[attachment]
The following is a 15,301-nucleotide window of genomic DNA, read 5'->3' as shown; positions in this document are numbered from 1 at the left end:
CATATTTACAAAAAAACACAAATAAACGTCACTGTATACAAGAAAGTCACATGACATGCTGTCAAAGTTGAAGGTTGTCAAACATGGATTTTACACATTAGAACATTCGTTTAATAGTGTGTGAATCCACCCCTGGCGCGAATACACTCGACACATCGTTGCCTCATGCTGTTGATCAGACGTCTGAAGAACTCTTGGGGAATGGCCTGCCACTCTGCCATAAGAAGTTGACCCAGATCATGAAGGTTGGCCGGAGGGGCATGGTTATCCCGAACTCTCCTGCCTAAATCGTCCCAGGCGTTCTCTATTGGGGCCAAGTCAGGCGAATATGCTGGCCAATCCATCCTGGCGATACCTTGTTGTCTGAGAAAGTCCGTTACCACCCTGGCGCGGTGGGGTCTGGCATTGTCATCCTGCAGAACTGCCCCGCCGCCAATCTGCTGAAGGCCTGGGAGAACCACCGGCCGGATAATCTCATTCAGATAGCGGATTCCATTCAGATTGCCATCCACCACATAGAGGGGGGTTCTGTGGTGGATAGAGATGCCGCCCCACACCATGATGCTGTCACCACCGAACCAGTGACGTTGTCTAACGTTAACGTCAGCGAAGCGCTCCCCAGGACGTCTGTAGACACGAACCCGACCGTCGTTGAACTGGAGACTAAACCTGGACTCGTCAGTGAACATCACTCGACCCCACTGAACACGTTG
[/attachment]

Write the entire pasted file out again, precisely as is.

The following is a 15,301-nucleotide window of genomic DNA, read 5'->3' as shown; positions in this document are numbered from 1 at the left end:
CATATTTACAAAAAAACACAAATAAACGTCACTGTATACAAGAAAGTCACATGACATGCTGTCAAAGTTGAAGGTTGTCAAACATGGATTTTACACATTAGAACATTCGTTTAATAGTGTGTGAATCCACCCCTGGCGCGAATACACTCGACACATCGTTGCCTCATGCTGTTGATCAGACGTCTGAAGAACTCTTGGGGAATGGCCTGCCACTCTGCCATAAGAAGTTGACCCAGATCATGAAGGTTGGCCGGAGGGGCATGGTTATCCCGAACTCTCCTGCCTAAATCGTCCCAGGCGTTCTCTATTGGGGCCAAGTCAGGCGAATATGCTGGCCAATCCATCCTGGCGATACCTTGTTGTCTGAGAAAGTCCGTTACCACCCTGGCGCGGTGGGGTCTGGCATTGTCATCCTGCAGAACTGCCCCGCCGCCAATCTGCTGAAGGCCTGGGAGAACCACCGGCCGGATAATCTCATTCAGATAGCGGATTCCATTCAGATTGCCATCCACCACATAGAGGGGGGTTCTGTGGTGGATAGAGATGCCGCCCCACACCATGATGCTGTCACCACCGAACCAGTGACGTTGTCTAACGTTAACGTCAGCGAAGCGCTCCCCAGGACGTCTGTAGACACGAACCCGACCGTCGTTGAACTGGAGACTAAACCTGGACTCGTCAGTGAACATCACTCGACCCCACTGAACACGTTG